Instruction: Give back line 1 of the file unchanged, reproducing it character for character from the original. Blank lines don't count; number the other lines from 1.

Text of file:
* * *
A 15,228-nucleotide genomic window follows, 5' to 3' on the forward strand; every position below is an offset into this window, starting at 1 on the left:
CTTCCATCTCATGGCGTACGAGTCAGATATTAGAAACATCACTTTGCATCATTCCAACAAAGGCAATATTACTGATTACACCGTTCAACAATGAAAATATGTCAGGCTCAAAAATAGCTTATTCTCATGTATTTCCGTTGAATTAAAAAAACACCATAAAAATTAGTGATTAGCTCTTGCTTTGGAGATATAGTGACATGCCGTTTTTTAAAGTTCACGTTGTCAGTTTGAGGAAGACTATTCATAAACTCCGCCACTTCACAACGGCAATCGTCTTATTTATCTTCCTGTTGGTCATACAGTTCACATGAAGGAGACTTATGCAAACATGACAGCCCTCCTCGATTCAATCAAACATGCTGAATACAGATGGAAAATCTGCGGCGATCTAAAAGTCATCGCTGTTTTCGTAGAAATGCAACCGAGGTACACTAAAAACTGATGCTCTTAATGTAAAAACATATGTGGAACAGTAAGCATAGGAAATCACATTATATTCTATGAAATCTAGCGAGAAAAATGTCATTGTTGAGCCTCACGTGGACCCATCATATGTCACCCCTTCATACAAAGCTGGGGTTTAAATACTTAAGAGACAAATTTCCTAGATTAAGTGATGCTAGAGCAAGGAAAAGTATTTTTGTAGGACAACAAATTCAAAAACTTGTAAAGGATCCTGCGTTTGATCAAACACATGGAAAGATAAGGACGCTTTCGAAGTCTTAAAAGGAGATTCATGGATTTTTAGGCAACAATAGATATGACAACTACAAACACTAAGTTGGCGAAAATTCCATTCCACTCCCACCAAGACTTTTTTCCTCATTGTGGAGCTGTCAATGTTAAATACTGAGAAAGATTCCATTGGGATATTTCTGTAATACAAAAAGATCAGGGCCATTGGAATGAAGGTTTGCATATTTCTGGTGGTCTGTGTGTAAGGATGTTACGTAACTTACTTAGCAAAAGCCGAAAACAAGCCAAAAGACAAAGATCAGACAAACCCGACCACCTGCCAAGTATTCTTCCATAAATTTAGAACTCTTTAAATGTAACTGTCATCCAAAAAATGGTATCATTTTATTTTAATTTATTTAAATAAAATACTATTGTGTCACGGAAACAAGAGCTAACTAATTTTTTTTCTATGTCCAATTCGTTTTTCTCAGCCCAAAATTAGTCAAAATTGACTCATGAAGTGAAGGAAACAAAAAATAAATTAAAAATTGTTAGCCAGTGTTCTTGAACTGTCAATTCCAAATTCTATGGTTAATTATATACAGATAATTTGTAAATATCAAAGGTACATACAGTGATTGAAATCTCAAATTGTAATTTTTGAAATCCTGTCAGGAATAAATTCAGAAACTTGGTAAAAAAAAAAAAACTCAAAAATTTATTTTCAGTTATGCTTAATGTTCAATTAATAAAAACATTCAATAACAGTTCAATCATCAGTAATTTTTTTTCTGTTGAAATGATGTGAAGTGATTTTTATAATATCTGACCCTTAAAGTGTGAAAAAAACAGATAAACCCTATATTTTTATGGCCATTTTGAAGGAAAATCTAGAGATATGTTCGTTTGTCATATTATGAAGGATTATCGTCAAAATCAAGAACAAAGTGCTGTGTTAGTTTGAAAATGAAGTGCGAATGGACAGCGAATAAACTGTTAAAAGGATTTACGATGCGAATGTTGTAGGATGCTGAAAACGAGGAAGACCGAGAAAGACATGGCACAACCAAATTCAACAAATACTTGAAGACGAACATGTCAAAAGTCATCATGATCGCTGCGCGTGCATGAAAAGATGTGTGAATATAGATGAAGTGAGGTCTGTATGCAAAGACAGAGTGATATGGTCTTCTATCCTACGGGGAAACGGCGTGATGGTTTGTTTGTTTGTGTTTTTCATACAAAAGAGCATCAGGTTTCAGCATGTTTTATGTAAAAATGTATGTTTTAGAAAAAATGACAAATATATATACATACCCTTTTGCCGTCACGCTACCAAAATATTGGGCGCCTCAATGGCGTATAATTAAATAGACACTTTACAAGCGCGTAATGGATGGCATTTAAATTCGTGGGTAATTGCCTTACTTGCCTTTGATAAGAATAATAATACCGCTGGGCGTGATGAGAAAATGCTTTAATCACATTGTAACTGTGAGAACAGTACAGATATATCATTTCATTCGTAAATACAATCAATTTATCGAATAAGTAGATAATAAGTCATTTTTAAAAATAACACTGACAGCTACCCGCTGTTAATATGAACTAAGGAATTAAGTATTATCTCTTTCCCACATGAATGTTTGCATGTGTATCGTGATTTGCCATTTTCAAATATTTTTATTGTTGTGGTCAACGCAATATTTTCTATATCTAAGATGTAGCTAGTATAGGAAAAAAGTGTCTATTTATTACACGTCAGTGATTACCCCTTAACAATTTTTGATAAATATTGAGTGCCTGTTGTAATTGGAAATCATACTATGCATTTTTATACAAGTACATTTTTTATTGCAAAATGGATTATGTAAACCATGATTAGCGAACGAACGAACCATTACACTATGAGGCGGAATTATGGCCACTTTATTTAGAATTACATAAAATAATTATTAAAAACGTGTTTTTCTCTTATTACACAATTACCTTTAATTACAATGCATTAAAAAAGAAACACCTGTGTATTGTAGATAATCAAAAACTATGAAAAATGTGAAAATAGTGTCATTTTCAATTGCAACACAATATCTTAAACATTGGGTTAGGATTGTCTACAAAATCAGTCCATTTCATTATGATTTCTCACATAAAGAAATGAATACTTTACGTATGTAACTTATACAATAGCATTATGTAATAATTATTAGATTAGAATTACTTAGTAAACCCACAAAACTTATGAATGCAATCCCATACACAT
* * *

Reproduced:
A 15,228-nucleotide genomic window follows, 5' to 3' on the forward strand; every position below is an offset into this window, starting at 1 on the left: